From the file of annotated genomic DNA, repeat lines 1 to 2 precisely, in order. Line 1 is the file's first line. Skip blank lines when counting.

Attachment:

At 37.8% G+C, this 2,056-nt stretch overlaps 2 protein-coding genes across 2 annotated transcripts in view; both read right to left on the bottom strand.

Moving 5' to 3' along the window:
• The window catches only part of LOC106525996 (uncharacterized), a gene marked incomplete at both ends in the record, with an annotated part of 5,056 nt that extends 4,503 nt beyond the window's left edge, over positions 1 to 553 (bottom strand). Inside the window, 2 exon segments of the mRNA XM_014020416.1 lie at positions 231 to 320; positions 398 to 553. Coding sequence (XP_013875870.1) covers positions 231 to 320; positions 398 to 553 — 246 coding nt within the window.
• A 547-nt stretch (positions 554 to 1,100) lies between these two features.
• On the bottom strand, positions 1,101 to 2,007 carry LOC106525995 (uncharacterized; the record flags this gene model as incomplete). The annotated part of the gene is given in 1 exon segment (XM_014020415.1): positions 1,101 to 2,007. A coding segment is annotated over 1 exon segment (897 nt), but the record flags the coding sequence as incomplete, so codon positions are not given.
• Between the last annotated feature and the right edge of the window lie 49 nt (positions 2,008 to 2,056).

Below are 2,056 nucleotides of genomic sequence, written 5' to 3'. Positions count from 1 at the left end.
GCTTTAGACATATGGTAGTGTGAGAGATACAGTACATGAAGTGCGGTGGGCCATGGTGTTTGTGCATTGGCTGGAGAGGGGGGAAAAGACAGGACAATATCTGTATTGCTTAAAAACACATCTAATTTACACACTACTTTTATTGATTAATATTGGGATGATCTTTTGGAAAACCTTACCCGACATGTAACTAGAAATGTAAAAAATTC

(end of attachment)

At 37.8% G+C, this 2,056-nt stretch overlaps 2 protein-coding genes across 2 annotated transcripts in view; both read right to left on the bottom strand.

Moving 5' to 3' along the window: